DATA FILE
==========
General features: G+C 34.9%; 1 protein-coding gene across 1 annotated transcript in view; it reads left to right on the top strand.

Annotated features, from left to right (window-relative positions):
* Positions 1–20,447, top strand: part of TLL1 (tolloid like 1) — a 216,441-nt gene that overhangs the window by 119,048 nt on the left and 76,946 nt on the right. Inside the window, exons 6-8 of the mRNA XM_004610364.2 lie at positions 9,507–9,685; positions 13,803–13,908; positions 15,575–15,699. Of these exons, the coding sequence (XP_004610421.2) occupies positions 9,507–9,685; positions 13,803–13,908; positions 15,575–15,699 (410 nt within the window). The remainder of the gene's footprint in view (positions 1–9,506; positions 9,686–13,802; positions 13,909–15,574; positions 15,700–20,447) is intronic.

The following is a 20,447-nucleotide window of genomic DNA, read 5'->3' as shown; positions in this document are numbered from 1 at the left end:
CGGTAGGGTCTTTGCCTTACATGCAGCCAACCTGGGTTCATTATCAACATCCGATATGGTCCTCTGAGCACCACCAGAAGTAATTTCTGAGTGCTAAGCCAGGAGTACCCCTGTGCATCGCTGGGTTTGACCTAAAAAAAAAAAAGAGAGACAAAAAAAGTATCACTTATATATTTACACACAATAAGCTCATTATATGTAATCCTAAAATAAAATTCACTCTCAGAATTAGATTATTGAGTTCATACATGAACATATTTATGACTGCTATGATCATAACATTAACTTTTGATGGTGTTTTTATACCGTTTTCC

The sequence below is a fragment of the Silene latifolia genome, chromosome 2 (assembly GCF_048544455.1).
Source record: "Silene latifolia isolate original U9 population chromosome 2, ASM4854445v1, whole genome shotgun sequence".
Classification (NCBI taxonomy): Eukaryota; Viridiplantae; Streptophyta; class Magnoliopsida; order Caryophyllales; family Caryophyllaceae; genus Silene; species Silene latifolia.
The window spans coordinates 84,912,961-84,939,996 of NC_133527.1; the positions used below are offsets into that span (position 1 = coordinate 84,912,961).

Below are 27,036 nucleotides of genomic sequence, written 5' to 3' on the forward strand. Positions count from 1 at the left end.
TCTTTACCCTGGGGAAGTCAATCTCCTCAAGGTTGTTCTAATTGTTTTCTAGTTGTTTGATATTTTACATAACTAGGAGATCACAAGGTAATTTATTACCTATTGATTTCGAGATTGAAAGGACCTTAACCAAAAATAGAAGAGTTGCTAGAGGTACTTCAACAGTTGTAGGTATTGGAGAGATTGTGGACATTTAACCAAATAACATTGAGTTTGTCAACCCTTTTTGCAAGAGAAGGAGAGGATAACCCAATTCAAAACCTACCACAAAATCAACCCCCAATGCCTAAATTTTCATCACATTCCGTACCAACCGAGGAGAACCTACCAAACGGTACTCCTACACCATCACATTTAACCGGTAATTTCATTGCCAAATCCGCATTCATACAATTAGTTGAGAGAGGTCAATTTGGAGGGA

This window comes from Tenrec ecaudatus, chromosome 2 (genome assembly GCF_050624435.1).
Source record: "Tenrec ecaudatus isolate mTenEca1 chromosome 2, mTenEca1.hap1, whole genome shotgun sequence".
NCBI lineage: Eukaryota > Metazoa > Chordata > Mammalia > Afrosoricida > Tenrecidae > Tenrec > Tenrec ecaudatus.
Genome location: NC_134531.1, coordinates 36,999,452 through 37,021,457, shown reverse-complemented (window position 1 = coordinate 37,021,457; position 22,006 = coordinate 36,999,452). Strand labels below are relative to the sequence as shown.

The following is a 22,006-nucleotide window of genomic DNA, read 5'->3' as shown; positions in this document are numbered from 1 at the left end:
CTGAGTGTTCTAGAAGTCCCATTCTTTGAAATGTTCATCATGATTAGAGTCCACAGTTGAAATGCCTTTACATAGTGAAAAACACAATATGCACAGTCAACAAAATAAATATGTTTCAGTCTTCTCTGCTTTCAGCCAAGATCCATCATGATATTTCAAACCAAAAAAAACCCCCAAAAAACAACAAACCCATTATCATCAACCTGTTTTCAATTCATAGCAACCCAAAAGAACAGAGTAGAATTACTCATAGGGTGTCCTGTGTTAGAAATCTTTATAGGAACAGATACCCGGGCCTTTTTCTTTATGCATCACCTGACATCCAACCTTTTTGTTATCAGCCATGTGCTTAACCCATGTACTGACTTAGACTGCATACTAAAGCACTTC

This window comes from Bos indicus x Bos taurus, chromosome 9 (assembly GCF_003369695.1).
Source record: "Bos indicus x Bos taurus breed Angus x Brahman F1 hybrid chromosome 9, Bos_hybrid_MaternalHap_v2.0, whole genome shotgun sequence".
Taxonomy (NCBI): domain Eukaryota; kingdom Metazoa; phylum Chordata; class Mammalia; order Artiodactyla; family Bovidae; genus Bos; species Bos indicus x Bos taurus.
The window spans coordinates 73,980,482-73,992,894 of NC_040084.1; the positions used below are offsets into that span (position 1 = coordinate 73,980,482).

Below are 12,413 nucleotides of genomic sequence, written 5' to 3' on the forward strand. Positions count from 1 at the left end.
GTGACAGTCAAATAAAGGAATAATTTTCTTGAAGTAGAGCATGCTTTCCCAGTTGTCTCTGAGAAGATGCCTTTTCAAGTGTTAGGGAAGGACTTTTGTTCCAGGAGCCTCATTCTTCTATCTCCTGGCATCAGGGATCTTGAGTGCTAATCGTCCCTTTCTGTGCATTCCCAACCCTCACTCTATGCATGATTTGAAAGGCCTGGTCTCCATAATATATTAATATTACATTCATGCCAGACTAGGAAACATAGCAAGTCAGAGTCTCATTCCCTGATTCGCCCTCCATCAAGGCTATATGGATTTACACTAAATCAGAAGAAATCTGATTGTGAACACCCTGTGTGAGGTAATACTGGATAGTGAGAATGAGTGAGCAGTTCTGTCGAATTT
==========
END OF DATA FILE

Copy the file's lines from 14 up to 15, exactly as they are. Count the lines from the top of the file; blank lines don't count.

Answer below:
NCBI lineage: Eukaryota > Metazoa > Chordata > Mammalia > Afrosoricida > Tenrecidae > Tenrec > Tenrec ecaudatus.
Genome location: NC_134531.1, coordinates 36,999,452 through 37,021,457, shown reverse-complemented (window position 1 = coordinate 37,021,457; position 22,006 = coordinate 36,999,452). Strand labels below are relative to the sequence as shown.